public override async Task Run(string rocketId)
    {
        await DoAtMostOnce(
            workId: "FireRocket",
            _rocketSender.FireRocket
        );
    }
}

3: Wait for 2 external messages before continuing flow (source code):

public class WaitForMessagesFlow : Flow<string>
{
  public override async Task Run(string param)
  {
    await EventSource
      .OfTypes<FundsReserved, InventoryLocked>()
      .Take(2)
      .ToList();

    System.Console.WriteLine("Complete order-processing");
  }
}

Alternatively, the flow can also be suspended to save resources:

await EventSource
  .OfTypes<FundsReserved, InventoryLocked>()
  .Chunk(2)
  .SuspendUntilNext();

4: Add event/message to Flow's event-source (source code):

var eventSourceWriter = flows.EventSourceWriter(orderId);
await eventSourceWriter.AppendEvent(new FundsReserved(orderId), idempotencyKey: nameof(FundsReserved));

5: Restart a failed flow (source code):

var controlPanel = await flows.ControlPanel(flowId);
controlPanel!.Param = "valid parameter";
await controlPanel.RunAgain();

6: Postpone a running flow (without taking in-memory resources) (source code):

public class PostponeFlow : Flow<string>
{
  private readonly ExternalService _externalService = new();

  public override async Task Run(string orderId)
  {
    if (await _externalService.IsOverloaded())
      Postpone(delay: TimeSpan.FromMinutes(10));
        
    //execute rest of the flow
  }
}

7: Add metrics middleware (source code):

public class MetricsMiddleware : IMiddleware
{
  private Action IncrementCompletedFlowsCounter { get; }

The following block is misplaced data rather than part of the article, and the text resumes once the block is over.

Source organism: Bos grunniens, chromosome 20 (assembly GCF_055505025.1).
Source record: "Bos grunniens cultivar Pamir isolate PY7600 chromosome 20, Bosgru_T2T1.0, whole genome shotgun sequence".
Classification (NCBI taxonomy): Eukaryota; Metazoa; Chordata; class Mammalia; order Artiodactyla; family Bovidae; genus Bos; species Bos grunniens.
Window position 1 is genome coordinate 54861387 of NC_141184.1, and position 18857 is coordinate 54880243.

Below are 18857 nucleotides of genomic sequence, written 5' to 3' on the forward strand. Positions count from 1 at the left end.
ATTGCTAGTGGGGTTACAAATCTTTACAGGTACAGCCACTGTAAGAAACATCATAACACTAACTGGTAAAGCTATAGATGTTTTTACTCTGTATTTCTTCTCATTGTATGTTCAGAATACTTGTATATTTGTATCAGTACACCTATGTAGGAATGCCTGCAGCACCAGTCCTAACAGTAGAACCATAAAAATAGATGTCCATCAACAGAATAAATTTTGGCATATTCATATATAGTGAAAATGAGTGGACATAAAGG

private Action IncrementFailedFlowsCounter { get; }
  private Action IncrementRestartedFlowsCounter { get; }

  public MetricsMiddleware(Action incrementCompletedFlowsCounter, Action incrementFailedFlowsCounter, Action incrementRestartedFlowsCounter)
  {
    IncrementCompletedFlowsCounter = incrementCompletedFlowsCounter;
    IncrementFailedFlowsCounter = incrementFailedFlowsCounter;
    IncrementRestartedFlowsCounter = incrementRestartedFlowsCounter;
  }

  public async Task<Result<TResult>> Run<TFlow, TParam, TScrapbook, TResult>(
    TParam param, 
    TScrapbook scrapbook, 
    Context context, 
    Next<TFlow, TParam, TScrapbook, TResult> next) where TParam : notnull where TScrapbook : RScrapbook, new()
  {
    if (context.InvocationMode == InvocationMode.Retry)
      IncrementRestartedFlowsCounter();
        
    var result = await next(param, scrapbook, context);
    if (result.Outcome == Outcome.Fail)
      IncrementFailedFlowsCounter();
    else if (result.Outcome == Outcome.Succeed)
      IncrementCompletedFlowsCounter();
        
    return result;
  }
}

What is it about?

When distributed systems needs to cooperator in order to fulfill some business process a system crash or restart may leave the system in an inconsistent state.

Consider the following order-flow:

public async Task ProcessOrder(Order order)
{
  await _paymentProviderClient.Reserve(order.TransactionId, order.CustomerId, order.TotalPrice);
  await _logisticsClient.ShipProducts(order.CustomerId, order.ProductIds);
  await _paymentProviderClient.Capture(order.TransactionId);
  await _emailClient.SendOrderConfirmation(order.CustomerId, order.ProductIds);
}    

Currently, the flow is not resilient against crashes or restarts.

For instance, if the process crashes just before capturing the funds from the payment provider then the ordered products are shipped to the customer but nothing is deducted from the customer’s credit card. Not an ideal situation for the business. No matter how we rearrange the flow a crash might lead to either situation:

  • products are shipped to the customer without payment being deducted from the customer’s credit card
  • payment is deducted from the customer’s credit card but products are never shipped

Ensuring flow-restart on crashes or restarts:

Thus, to rectify the situation we must ensure that the flow is restarted if it did not complete in a previous execution.